The top five areas to monitor for employee fraud money laundering identification requirements

The top five areas to monitor for employee fraud money laundering identification requirements

Even in a generally well-run company, fraud still takes place. According to the 2012 ACFE report, an average organization loses 5% of its revenues to fraud — a staggering sum.

So what can senior management do about this problem, which is toxic, even if actual losses are far less than the ACFE statistics? Most organizations start by ensuring that there is an appropriate tone at the top, clearly defined ethical policies and well-designed controls. There seems to be a trend in many organizations, particularly those within the high-performance category, to assume that fraud only happens elsewhere. The reality is that people are fallible and there is always going to be at least one bad apple. Policies will be ignored, and controls are never perfectly effective.

According to the ACFE report, the majority of asset misappropriation occurs in the procurement, payment and expense areas.Money laundering identification requirements this is where most organizations start monitoring activities. In fact, by analyzing transactions in these areas (such as with continuous monitoring systems that are driven by data analysis), it is usually possible to test for a wide range of employee fraud schemes, as well as bribery and conflicts of interest.

Here are five areas in which employee fraud commonly occurs:

Purchase-to-pay

Potential fraud risks include (a) an employee initiating purchase orders (P.O.) for goods and services that are diverted for personal use and (b) an employee setting up a “phantom” vendor account, through which fraudulent invoices are processed and payments are made to the employee.

In these situations, fraud tests can detect if the same individual both enters and approves a P.O. Or if an individual enters or approves multiple “split” P.O.’s, just under an authorized limit.Money laundering identification requirements other evidence that can be discovered includes whether the delivery address for goods or services is the same as an employee’s, whether the goods being purchased are typically consumer items, or whether the vendor master file information (address, bank account, etc.) is the same as that of an employee.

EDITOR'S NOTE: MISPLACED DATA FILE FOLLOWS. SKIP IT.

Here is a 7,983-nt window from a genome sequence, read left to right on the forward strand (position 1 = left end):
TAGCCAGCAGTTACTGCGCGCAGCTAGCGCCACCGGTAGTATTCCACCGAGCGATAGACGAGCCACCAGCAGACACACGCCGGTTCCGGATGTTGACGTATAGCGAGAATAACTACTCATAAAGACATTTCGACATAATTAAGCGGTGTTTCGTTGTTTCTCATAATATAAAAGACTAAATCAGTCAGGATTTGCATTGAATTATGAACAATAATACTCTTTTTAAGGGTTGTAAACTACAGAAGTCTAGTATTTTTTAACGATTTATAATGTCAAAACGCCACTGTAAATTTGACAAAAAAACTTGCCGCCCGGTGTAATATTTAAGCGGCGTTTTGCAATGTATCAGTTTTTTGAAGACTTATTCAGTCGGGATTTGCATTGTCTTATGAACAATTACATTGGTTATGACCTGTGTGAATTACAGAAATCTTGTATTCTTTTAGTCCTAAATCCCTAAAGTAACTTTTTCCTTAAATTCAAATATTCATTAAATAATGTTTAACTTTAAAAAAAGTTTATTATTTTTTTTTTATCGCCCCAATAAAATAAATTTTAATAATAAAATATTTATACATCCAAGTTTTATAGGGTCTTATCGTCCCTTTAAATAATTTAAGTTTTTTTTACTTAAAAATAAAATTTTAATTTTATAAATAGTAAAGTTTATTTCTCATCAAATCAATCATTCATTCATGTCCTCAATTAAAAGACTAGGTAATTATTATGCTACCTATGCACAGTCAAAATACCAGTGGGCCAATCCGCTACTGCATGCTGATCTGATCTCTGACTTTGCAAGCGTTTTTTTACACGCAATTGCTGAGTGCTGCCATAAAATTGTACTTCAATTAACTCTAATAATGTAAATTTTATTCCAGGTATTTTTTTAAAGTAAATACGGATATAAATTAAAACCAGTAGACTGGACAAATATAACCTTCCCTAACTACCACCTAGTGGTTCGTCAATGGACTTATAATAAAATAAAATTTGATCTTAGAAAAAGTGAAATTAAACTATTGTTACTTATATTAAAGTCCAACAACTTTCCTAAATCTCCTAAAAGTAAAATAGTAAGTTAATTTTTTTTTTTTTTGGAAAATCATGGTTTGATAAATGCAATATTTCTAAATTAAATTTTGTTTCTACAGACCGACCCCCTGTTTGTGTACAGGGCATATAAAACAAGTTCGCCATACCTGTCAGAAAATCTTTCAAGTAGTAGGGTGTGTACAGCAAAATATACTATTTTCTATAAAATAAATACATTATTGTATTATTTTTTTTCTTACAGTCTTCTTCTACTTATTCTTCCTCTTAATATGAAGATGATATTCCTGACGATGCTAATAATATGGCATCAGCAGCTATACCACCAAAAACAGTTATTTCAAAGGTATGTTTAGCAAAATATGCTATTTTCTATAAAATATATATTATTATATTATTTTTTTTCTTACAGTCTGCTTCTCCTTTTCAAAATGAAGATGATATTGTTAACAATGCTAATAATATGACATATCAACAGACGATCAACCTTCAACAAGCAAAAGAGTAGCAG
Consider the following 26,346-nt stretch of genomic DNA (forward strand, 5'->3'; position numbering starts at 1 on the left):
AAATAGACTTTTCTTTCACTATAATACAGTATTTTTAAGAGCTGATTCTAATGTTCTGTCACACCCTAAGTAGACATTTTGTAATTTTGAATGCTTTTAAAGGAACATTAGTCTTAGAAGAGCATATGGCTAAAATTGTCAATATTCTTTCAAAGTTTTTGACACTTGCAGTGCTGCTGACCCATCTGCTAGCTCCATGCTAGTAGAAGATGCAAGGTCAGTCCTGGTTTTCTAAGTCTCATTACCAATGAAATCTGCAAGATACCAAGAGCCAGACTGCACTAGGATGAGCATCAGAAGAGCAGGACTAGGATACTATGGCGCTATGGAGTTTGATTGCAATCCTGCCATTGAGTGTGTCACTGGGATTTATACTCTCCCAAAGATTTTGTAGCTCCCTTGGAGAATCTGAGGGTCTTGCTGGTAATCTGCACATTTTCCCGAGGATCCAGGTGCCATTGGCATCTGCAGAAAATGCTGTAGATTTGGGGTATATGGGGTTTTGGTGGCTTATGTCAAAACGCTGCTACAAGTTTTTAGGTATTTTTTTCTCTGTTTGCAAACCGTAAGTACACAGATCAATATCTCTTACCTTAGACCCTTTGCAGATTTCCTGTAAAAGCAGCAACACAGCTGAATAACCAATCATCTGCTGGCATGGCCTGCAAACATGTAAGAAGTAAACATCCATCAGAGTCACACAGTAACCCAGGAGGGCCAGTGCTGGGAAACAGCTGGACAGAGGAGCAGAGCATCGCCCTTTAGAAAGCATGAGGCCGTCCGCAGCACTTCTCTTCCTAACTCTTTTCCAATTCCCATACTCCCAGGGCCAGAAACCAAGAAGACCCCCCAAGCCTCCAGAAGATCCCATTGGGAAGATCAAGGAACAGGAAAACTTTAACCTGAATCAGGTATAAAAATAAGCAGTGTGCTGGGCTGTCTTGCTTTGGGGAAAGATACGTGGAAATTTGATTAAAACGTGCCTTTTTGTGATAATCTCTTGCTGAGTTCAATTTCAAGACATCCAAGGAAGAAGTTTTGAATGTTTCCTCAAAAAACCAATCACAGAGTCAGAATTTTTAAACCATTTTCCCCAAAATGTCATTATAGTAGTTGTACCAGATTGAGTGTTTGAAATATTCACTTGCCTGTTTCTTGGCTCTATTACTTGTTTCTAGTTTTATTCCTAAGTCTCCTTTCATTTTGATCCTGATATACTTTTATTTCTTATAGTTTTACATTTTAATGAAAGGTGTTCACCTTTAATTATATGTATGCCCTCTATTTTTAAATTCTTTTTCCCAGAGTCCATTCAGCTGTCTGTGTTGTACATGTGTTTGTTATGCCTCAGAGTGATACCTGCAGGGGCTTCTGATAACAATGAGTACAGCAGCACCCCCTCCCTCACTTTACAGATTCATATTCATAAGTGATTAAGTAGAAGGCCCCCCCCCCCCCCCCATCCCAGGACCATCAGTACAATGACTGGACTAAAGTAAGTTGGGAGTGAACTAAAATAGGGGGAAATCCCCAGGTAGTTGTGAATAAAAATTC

Corporate credit cards

A common fraud risk is an employee using a corporate credit card for personal gain instead of legitimate corporate purchases or travel and entertainment expenses.

Fraud tests can detect purchasing cards (P-cards) being used to acquire goods and services from vendors with suspect merchant codes (e.G., home supplies, personal entertainment, etc.) and corporate cards being used by employees on weekends or while the employee is on vacation. Additionally, tests can determine whether fuel is purchased in unusually large quantities, mileage charges are made in the same period as rental-car charges, and corporate-card transactions are approved by the card holder.Money laundering identification requirements

Payroll

Payroll fraud can consist of (a) “phantom” employees being set up on payroll systems; (b) excessive overtime payments; and (c) employees remaining on the payroll after death or termination.

Tests can detect if there is more than one employee with the same bank account details or the same address. In addition, they can find invalid address information for employees, invalid social security numbers, unusually high overtime amounts, and payroll payments made to employees who were terminated or deceased according to HR records.

Sales and receivables

Some potential frauds include (a) employee collusion with vendors and (b) sales representatives inflating sales to achieve higher commissions and bonuses.

Fraud tests can detect customer accounts with exceptional credit terms; customer accounts that have unusually large or frequent credit memos; customers receiving unusually large discounts; customers returning goods without corresponding adjustments to sales representatives’ commissions; and sales shipment addresses that are the same as an employee’s address.Money laundering identification requirements

Information systems and critical data

This kind of fraud includes (a) employee theft of critical data and (b) employees providing corporate data to external individuals.

The right tests can discover databases accessed by individuals without appropriate authorities and reports generated by individuals without appropriate authorization. Similarly, fraud tests can detect customer accounts with exceptional credit terms and network logs that indicate unauthorized copying and movement of data files. Tests can also help discover if email attachments include sensitive data.

John verver is vice president, product strategy and alliances, at ACL, an audit and risk management technology solutions firm.